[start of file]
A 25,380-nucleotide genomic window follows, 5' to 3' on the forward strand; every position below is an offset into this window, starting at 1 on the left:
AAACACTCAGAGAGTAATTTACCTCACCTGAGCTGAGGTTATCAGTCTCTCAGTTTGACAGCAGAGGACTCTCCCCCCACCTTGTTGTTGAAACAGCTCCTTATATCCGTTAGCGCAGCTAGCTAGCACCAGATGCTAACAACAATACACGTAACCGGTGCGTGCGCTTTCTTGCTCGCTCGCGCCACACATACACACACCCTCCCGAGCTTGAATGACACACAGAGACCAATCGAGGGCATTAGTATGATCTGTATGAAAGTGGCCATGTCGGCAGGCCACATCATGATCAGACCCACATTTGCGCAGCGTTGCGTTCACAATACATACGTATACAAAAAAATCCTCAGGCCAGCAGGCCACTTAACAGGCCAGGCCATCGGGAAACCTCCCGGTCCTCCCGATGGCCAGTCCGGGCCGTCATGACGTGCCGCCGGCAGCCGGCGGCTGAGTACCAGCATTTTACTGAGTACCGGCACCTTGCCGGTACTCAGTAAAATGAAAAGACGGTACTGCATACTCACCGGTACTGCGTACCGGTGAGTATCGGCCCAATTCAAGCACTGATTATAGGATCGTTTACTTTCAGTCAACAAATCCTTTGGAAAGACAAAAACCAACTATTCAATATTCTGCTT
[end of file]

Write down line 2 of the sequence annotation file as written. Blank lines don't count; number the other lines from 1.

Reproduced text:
AAACACTCAGAGAGTAATTTACCTCACCTGAGCTGAGGTTATCAGTCTCTCAGTTTGACAGCAGAGGACTCTCCCCCCACCTTGTTGTTGAAACAGCTCCTTATATCCGTTAGCGCAGCTAGCTAGCACCAGATGCTAACAACAATACACGTAACCGGTGCGTGCGCTTTCTTGCTCGCTCGCGCCACACATACACACACCCTCCCGAGCTTGAATGACACACAGAGACCAATCGAGGGCATTAGTATGATCTGTATGAAAGTGGCCATGTCGGCAGGCCACATCATGATCAGACCCACATTTGCGCAGCGTTGCGTTCACAATACATACGTATACAAAAAAATCCTCAGGCCAGCAGGCCACTTAACAGGCCAGGCCATCGGGAAACCTCCCGGTCCTCCCGATGGCCAGTCCGGGCCGTCATGACGTGCCGCCGGCAGCCGGCGGCTGAGTACCAGCATTTTACTGAGTACCGGCACCTTGCCGGTACTCAGTAAAATGAAAAGACGGTACTGCATACTCACCGGTACTGCGTACCGGTGAGTATCGGCCCAATTCAAGCACTGATTATAGGATCGTTTACTTTCAGTCAACAAATCCTTTGGAAAGACAAAAACCAACTATTCAATATTCTGCTT